Quadruple amputee sets his sights on climbing world’s tallest wall


A QUADRUPLE amputee is setting himself the ultimate challenge by scaling the tallest climbing wall in the world.

Mountaineer Jamie Andrew, will attempt the climb of a life time at Groningen, Holland using prosthetic “climbing feet” in his second attempt at conquering the wall, which is known as Excalibur.

A 121ft-tall structure, Excalibur is one of the toughest climbs in the world – its height and curved structure is only suitable for the most experienced climbers.

Copyright - Jamie Andrew
The mountaineer is optimistic about his latest challenge
Photo: Jamie Andrew

Mr Andrew, from Edinburgh said he would relish the chance to tackle the wall again.

He said: “I was in Switzerland recently and thought I might as well swing by Excalibur on the way home.

The weather wasn’t very good that day, it had been raining and the holds were quite slick, so I only got about quarter of the way up.

“I wanted to do something difficult, but also something that was reasonably safe – I have kids now and you have to put them first.”

It has been a long road to recovery for the 43-year old, who has climbed in some of the harshest conditions on earth and has even scaled the London Olympic Stadium.

Mr Andrew lost his hands and feet aged 29 after being trapped at 12,000ft in the French Alps by bad weather.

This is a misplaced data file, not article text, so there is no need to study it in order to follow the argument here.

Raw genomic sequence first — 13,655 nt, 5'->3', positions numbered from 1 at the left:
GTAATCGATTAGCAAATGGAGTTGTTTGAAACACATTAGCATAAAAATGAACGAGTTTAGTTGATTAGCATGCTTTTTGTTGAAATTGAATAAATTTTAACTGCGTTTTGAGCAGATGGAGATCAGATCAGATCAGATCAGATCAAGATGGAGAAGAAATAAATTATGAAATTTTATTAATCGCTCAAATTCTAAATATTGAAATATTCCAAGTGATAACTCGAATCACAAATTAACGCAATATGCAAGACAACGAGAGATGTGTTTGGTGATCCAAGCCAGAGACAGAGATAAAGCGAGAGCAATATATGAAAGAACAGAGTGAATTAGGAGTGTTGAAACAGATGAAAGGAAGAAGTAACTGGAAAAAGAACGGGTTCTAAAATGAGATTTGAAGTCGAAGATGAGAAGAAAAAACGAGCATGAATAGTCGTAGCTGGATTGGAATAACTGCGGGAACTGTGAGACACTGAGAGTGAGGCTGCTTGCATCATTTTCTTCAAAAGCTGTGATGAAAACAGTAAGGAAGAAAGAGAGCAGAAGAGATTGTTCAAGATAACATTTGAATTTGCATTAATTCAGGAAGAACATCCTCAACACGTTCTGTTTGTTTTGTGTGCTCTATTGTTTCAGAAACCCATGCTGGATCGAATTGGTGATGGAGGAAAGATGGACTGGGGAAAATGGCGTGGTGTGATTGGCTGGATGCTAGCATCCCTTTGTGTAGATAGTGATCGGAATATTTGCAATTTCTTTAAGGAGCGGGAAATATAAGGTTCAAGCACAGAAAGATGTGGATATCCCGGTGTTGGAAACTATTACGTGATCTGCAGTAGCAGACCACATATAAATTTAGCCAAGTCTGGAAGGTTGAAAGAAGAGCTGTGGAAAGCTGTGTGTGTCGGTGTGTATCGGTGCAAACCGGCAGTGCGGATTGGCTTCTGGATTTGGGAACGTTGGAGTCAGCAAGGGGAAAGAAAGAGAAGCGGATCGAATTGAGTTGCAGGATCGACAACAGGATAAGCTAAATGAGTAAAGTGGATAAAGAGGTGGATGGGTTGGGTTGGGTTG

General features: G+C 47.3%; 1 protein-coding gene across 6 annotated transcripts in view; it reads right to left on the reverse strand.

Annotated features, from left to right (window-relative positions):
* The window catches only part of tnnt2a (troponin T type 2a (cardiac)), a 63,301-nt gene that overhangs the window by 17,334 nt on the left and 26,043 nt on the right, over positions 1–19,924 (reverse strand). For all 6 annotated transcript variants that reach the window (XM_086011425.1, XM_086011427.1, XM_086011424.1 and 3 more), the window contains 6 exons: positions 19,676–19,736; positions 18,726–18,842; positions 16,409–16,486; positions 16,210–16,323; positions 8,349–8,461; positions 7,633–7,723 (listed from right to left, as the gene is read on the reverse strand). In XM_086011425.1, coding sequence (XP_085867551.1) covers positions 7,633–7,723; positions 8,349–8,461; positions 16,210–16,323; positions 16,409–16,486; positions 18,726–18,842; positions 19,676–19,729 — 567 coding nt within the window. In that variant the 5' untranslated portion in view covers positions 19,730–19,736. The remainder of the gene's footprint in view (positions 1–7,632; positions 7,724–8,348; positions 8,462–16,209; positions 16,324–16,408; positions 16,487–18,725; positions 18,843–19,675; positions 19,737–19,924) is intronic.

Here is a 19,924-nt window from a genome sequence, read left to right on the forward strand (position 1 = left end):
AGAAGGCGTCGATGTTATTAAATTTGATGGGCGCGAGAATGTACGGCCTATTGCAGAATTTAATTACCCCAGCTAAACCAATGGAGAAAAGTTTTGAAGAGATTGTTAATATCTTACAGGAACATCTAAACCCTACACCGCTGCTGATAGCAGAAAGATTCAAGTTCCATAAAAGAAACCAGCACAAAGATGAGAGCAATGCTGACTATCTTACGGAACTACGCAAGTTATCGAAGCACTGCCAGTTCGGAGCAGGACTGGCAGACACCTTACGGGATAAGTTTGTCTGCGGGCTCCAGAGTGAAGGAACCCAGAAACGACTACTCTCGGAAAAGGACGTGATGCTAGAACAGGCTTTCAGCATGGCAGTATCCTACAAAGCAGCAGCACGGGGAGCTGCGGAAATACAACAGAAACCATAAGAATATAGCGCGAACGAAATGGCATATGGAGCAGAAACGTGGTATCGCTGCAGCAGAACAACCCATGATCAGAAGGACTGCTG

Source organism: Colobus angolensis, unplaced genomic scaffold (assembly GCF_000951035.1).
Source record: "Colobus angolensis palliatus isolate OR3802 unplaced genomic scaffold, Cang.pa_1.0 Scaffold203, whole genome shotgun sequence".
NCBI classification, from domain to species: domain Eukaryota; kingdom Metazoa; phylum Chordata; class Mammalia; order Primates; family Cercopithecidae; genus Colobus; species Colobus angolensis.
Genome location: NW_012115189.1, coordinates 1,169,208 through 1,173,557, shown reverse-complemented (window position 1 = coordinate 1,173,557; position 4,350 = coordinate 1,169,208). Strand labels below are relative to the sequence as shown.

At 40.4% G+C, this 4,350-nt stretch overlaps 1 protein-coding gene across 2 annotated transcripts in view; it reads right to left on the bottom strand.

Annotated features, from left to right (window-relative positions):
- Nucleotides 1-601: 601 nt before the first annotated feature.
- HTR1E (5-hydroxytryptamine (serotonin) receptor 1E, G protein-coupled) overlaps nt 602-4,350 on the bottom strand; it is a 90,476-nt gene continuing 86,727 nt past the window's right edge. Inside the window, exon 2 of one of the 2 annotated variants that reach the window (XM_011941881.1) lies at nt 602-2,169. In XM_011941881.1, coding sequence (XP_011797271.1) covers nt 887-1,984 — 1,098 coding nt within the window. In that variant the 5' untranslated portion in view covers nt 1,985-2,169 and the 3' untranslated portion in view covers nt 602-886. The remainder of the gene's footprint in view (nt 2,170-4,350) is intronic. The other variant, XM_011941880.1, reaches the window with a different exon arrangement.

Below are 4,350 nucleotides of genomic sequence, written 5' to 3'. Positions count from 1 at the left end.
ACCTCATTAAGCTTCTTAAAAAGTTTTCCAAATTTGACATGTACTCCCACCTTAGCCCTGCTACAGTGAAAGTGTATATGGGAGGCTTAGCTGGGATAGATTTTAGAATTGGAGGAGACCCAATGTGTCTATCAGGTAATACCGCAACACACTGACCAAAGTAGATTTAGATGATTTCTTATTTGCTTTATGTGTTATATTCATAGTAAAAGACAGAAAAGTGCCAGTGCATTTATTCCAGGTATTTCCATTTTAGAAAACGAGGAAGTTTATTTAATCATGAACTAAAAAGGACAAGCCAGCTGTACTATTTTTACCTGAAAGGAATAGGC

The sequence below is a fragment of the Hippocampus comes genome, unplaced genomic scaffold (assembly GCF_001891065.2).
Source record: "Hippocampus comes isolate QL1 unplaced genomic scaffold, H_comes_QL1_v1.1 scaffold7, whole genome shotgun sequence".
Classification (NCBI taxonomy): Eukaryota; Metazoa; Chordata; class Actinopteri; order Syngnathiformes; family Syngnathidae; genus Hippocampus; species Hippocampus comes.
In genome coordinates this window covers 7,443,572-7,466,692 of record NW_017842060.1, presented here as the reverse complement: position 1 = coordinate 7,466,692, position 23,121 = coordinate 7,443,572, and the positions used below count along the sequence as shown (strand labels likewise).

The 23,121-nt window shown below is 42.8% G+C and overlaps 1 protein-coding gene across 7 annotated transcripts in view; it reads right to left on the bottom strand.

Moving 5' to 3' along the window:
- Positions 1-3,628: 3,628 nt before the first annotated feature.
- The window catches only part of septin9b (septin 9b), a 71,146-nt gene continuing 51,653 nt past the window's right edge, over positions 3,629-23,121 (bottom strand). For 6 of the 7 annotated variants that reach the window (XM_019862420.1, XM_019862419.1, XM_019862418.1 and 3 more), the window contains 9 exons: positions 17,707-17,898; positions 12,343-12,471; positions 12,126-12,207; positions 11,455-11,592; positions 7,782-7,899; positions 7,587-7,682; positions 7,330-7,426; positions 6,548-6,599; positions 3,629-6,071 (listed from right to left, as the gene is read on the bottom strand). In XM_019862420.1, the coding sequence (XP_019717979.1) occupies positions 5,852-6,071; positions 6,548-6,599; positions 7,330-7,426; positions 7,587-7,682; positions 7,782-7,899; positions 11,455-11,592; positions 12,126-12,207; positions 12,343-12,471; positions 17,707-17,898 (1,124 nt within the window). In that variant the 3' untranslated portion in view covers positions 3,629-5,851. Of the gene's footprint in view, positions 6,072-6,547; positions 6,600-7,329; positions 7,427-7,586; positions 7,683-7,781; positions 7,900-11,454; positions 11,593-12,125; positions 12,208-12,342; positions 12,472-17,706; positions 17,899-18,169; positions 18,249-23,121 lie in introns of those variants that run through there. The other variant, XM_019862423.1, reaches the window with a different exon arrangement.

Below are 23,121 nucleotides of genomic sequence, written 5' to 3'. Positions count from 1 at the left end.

Stuck with climbing partner, Jamie Fisher, the pair were in a life threatening situation during their climb at Les Droites.

Mr Andrew fell victim to frost bite in the -30C temperature and as a result had his hands and feet amputated almost immediately after being rescued.

Mr Fisher died hours before the rescue helicopter arrived.

But Mr Andrew said he still loves climbing: “As anyone who has ever climbed the wall will tell you, it can be quite scary – you do run a very real risk of falling – but the adrenalin rush is all part of the fun.

“I only fell once last time, so I’m hoping one more attempt will do the trick,” he added.

“Climbing is what I’ve always loved doing the most and the accident didn’t change that.

“However, I had felt like my climbing had stagnated slightly because I hadn’t set myself any new challenges and also because my time is taken up more with family commitments.”

“Obviously there are technical challenges – having no hands makes it difficult to clip and unclip the carabiner climbers use to secure themselves.

“I do design and adapt my own equipment and created a variation on a carabiner that I can clip and unclip with my stump.”


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